Sports Training

Sports and Performance with Our Stabyhouns

Your Sporting Companion!

The Stabyhoun is an active dog that likes to have something to do.  They look forward to a good workout.  That can be agility, fieldwork or just a nice long walk with its owner and a tossed tennis ball.  Fun with our Stabys does not need to be competitive.  Try nose work or “dock diving” from your own pool or lake dock!  Teach your dog all kinds of tricks.  They do flyball, they love to retrieve tennis balls, and they show off at obedience class.  They are intelligent, fast, flexible and very eager to please.

This is a soft breed that responds well to positive reinforcement such as clicker training and shaping exercises, but that crumbles under pressure and force. Never force your new Dutch companion to do anything he doesn’t want to do. According to Patty Janssen from the American Stabyhoun Association, the Stabyhoun needs to figure things out at their own pace – letting their own natural curiosity get the better of them. “These dogs can read you like a book and, once they understand what you want them to do, there is no stopping them.

The Stabyhoun is easy to train.  But, as an example talk to anyone who has trained their Stabyhoun for agility and they will tell you that these dogs are reliable and very accurate – hardly ever putting a foot wrong. Wonderful, you might think? They then tell you to allocate at least twice as long time to training one compared with other breeds, and to come armed with buckets of patience.

The Stabyhoun is a strong partner.  He constantly looks to you for guidance and keeps a strong focus on his handler.  This is a good thing for all activities or sports that include the human and the canine team – be it scenting, fieldwork, obedience, agility or taking a walk.

Take it Slow.  If something doesn’t quite go according to plan, take a step back and take your time to build their confidence before moving on. Like an elephant that doesn’t forget, a bad experience can easily leave a lasting impression so find a trainer who understands how to work with more sensitive and pensive breeds.  Most importantly, do not “drill” the same exercise over and over.  It is a quick way to shut this dog down.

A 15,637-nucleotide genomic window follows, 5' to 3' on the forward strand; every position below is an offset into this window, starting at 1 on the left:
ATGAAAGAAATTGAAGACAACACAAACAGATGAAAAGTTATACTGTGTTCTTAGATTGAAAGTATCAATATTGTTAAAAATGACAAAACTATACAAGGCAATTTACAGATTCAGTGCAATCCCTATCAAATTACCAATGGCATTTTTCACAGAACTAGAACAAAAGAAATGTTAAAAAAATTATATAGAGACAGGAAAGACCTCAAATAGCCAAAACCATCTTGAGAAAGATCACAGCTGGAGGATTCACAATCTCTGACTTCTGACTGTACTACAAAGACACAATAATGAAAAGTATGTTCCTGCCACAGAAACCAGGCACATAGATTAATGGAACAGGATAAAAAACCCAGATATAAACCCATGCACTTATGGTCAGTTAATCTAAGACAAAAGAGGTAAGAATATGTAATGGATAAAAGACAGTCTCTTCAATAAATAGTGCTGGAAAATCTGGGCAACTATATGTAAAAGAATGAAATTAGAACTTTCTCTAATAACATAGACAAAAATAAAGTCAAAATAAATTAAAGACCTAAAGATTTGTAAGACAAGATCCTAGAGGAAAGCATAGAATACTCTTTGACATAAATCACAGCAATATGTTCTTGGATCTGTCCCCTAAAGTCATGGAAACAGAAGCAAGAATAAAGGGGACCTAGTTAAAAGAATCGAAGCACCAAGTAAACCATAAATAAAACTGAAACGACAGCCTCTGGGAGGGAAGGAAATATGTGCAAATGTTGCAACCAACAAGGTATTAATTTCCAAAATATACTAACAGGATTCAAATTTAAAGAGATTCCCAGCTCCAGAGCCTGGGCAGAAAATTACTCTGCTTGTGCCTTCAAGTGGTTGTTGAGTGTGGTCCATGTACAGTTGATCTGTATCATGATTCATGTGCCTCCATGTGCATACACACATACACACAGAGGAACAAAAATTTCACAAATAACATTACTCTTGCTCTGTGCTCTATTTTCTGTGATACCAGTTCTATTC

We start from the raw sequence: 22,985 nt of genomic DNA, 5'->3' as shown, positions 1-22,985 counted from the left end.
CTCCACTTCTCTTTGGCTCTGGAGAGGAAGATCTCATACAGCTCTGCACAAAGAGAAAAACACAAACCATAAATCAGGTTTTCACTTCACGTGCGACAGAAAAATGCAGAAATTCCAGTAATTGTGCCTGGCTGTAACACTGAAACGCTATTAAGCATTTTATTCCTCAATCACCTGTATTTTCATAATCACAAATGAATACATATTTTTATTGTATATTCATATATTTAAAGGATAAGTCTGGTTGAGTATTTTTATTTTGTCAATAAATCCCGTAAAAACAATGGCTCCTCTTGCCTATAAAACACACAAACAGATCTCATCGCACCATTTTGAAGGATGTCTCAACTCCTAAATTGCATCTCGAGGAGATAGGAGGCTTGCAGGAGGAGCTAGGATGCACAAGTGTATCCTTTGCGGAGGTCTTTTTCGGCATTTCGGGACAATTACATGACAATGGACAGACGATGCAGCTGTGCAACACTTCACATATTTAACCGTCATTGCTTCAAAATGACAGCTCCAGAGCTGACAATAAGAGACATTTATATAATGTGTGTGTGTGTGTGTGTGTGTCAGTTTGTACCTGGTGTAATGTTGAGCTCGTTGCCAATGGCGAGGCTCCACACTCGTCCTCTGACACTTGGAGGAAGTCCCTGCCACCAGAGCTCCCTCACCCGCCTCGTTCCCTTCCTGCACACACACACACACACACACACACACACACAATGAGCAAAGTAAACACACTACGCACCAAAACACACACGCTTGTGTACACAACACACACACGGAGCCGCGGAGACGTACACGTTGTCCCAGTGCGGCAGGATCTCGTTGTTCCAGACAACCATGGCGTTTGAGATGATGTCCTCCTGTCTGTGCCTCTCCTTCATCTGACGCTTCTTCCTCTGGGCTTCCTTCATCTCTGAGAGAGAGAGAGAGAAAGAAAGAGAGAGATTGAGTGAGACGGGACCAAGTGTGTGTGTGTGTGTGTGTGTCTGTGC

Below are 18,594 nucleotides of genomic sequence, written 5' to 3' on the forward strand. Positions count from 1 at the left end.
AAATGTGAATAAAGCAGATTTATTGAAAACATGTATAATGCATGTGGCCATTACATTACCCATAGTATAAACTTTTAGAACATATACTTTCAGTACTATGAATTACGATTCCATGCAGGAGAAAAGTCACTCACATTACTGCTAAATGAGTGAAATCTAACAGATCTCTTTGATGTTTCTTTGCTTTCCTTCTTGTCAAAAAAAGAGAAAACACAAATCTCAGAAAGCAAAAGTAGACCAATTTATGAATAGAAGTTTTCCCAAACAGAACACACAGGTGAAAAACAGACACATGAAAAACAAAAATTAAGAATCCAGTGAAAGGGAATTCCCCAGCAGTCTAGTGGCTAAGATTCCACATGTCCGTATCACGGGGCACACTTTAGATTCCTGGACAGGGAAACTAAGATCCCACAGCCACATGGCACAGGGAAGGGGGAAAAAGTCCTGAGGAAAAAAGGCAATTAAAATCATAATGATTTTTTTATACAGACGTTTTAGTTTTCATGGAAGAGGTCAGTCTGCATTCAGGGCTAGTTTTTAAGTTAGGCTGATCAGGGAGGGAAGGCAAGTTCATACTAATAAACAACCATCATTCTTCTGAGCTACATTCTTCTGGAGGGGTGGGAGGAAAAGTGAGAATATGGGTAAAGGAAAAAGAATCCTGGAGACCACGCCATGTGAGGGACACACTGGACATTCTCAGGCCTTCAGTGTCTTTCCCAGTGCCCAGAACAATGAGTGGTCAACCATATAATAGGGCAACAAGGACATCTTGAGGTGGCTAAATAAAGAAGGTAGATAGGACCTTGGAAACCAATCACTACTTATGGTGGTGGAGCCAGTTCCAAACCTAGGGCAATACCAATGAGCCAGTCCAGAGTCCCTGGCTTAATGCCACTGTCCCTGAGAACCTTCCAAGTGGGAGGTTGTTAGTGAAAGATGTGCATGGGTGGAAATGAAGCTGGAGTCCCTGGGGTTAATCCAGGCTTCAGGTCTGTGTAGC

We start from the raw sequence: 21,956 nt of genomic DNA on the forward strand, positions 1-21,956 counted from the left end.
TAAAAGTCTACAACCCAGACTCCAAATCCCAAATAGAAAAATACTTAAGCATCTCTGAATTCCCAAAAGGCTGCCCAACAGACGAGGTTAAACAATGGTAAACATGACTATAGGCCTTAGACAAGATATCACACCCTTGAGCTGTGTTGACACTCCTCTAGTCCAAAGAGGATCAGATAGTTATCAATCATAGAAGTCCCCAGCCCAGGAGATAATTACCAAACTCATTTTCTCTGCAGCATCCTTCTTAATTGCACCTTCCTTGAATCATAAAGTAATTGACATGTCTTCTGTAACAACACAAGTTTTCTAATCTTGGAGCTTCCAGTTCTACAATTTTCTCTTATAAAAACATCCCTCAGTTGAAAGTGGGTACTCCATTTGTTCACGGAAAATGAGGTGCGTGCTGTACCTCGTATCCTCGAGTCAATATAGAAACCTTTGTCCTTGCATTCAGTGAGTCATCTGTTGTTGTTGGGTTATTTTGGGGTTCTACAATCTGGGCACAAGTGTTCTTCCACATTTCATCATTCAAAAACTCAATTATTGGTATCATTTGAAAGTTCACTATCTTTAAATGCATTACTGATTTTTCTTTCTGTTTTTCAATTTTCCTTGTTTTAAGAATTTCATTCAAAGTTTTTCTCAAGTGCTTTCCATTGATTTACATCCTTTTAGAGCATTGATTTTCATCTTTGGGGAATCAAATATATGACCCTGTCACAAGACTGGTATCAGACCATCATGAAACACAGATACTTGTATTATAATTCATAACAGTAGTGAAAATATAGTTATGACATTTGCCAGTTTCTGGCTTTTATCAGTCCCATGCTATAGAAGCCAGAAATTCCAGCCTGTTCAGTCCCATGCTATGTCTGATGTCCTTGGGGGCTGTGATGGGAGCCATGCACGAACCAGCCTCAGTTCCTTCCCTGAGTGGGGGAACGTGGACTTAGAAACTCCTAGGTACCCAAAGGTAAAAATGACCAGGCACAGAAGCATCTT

Get the Basics Right.  The Stabyhoun is known for requiring less ‘maintenance’ training than other breeds. And the calm, patient demeanor which stems from its mole-catching heritage means your training can focus on what you want him to do without having to try and ‘manage’ unwanted behaviors.

Be Safe!  Be aware of the injuries that can occur due to improper techniques (such as throwing a ball overhead or jumping before bones are fully developed), warm-ups and cool down and stretching muscles.  Remember this is a canine athlete and, just like humans, they are prone to injuries without muscle development, toning, and maintenance.

Sport and Performance Committee Coaches

The ASA has grouped sports and activities into clusters.  Each sport or activity has (or will have) ASA Member Coaches who are volunteering their time and experience to help Staby owners who would like to explore that activity.  They can also help answer questions regarding the sport or support with resources.  A Facebook page has been started that is linked to the ASA Brag Page.  This is a place where interest in activities, as well as canine fitness, can be shared. Everyone is welcome to participate from seasoned competitors to the very beginner!


  1. Raise the Staby Owner’s awareness and interest of Canine Sports and Activities.

  2. Increase the Staby’s participation in community events and therefore increase the Stabyhoun’s exposure to the Canine Community.